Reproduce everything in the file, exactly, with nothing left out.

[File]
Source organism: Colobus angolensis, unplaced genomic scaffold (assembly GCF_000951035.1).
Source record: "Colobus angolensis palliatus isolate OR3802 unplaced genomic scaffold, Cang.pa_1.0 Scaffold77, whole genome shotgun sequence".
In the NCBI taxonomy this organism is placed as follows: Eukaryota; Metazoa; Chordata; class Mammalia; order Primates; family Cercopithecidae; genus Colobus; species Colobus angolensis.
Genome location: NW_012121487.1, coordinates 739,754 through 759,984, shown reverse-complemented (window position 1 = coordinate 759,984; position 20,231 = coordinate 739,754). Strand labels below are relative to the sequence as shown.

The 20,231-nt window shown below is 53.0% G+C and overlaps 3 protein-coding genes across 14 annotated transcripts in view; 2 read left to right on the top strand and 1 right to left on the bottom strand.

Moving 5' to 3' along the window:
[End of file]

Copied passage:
Source organism: Colobus angolensis, unplaced genomic scaffold (assembly GCF_000951035.1).
Source record: "Colobus angolensis palliatus isolate OR3802 unplaced genomic scaffold, Cang.pa_1.0 Scaffold77, whole genome shotgun sequence".
In the NCBI taxonomy this organism is placed as follows: Eukaryota; Metazoa; Chordata; class Mammalia; order Primates; family Cercopithecidae; genus Colobus; species Colobus angolensis.
Genome location: NW_012121487.1, coordinates 739,754 through 759,984, shown reverse-complemented (window position 1 = coordinate 759,984; position 20,231 = coordinate 739,754). Strand labels below are relative to the sequence as shown.

The 20,231-nt window shown below is 53.0% G+C and overlaps 3 protein-coding genes across 14 annotated transcripts in view; 2 read left to right on the top strand and 1 right to left on the bottom strand.

Moving 5' to 3' along the window: